There are a number of different routes to mediation depending on a couple’s individual circumstances.
- Some couples are already aware of mediation services and may approach a mediator directly when considering a separation to begin the process of discussing how they will divide assets, arrange maintenance, organise contact and so on.
- A solicitor will discuss options including mediation and may refer you to a mediator.
- A judge may ask both parties to consider what is termed ‘alternative dispute resolution’ which includes mediation when an application is made to the court.
In fact, in most cases, before you apply to the court in a family matter, you will be referred to a mediator for what is called a Mediation Information and Assessment Meeting (MIAM).
There are obviously cases when mediation is not appropriate. In cases involving domestic violence, for example, mediation would usually not be recommended.
The single most important factor which determines whether mediation is suitable, however, is both people’s willingness to engage in the process.
The Mediation Process
If you are both interested in mediation, one of our mediators will meet with both of you separately to find out what your individual needs and concerns are. In this MIAM (Mediation Information and Assessment Meeting), you will have ample opportunity to discuss with one of our mediators both the emotional and practical challenges you face, what fears you have about the future and what you want to achieve through mediation. It will also give the mediator the opportunity to assess your individual case and determine if there are any insurmountable barriers to mediation.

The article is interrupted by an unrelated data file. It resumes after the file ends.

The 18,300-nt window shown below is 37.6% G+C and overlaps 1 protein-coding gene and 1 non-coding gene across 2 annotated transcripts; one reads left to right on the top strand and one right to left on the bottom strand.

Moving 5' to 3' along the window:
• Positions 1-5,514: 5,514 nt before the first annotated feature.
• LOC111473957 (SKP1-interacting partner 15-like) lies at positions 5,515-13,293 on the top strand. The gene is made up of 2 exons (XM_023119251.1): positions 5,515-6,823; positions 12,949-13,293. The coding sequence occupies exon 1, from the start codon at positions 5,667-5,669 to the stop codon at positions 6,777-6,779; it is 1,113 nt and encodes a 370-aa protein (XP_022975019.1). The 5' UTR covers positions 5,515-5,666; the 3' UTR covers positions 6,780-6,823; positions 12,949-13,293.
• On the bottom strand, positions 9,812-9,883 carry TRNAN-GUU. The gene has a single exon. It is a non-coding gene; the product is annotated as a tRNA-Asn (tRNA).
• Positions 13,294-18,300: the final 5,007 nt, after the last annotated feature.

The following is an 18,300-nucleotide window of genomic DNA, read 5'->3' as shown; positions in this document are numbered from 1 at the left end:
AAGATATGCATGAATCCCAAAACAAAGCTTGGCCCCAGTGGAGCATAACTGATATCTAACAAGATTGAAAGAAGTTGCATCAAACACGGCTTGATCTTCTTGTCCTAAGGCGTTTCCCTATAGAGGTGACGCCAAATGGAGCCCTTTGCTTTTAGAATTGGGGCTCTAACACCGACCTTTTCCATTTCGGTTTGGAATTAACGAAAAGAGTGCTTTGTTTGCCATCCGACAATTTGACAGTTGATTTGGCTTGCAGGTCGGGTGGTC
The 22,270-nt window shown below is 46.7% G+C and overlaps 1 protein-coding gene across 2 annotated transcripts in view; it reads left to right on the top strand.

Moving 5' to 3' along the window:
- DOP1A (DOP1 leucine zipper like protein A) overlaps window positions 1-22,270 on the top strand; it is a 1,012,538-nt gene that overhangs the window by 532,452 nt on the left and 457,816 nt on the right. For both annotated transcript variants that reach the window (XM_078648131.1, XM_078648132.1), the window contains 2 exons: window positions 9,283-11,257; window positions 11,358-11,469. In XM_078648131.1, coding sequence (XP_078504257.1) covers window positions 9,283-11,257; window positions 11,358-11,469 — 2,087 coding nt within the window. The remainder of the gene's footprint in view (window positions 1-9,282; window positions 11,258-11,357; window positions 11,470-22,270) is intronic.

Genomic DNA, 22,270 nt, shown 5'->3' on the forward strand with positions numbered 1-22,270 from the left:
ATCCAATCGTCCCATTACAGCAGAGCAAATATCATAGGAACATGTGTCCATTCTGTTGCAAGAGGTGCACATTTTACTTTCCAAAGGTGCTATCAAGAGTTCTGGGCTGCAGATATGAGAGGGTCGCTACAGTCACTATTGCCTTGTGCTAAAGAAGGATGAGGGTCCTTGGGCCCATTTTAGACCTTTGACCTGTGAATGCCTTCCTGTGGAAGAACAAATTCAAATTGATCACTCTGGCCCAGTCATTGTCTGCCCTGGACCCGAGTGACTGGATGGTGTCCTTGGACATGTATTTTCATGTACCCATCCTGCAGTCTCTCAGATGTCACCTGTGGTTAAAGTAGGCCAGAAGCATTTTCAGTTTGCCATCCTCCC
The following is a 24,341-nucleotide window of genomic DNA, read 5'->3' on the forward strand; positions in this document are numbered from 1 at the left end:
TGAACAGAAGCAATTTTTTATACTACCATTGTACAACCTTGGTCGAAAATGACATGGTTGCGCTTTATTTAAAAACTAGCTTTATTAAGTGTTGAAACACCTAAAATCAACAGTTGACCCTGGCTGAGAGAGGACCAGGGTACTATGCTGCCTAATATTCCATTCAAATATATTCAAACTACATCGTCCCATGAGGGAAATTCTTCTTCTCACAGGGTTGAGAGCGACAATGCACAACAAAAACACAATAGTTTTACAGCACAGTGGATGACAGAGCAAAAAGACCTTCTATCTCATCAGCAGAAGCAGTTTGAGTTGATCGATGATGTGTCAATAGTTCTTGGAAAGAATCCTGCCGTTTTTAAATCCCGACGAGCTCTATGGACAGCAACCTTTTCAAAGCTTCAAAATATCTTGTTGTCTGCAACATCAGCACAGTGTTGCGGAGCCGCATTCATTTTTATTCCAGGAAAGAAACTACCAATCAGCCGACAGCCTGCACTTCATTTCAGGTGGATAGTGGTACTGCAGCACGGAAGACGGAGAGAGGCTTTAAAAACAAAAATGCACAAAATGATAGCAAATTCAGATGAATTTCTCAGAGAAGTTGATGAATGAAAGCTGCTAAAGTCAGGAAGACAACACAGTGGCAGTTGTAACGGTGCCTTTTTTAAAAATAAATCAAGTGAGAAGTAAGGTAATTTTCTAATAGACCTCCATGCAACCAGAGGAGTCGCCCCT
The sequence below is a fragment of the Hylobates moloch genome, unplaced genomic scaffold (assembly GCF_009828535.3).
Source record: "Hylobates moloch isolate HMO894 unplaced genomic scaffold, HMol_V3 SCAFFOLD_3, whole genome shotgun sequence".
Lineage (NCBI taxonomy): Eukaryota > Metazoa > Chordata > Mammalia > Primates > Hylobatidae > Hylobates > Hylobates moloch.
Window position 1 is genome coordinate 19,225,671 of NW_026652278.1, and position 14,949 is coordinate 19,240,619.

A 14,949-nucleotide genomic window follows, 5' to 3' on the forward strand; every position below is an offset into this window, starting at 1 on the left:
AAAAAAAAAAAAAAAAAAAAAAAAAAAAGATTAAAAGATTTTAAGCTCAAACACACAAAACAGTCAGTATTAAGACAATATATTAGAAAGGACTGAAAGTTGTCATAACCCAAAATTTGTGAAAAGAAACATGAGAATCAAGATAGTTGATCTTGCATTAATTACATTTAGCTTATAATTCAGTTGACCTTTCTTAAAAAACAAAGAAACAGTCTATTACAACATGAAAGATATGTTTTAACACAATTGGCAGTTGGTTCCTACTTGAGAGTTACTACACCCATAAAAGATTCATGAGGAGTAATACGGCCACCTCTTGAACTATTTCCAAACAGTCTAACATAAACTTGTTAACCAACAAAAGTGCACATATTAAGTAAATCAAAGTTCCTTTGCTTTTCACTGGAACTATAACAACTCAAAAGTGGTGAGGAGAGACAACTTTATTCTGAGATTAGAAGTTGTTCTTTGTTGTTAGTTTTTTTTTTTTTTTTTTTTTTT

Once your mediator has all the information they need and has assessed your case’s suitability for mediation, they will bring you and your partner together to begin the mediation process.
Mediation usually takes place over a number of sessions. Your mediator will usually be able to give you an idea of how many sessions this will take at your initial meeting.
During the sessions themselves, openness is the key to success. Each of you is given equal and ample opportunity to explain what you need to move forward from the relationship. You will have the chance to explore a variety of resolutions available to you with the mediator providing an impartial perspective on the various outcomes. The mediator, using their wealth of experience, will make suggestions and help you both to think about the practical and emotional results of possible arrangements.
During the process the mediator does not advise either of you independently, but does provide legal information which may affect your negotiations and which should ultimately help you to reach a viable agreement.
Of course, there are some cases where people fail to reach agreement. Even then, in financial cases, you will have the disclosure exchanged in the mediation and you will probably find that the process has helped both of you to understand the other’s position better than before which will help in resolving matters through your solicitors.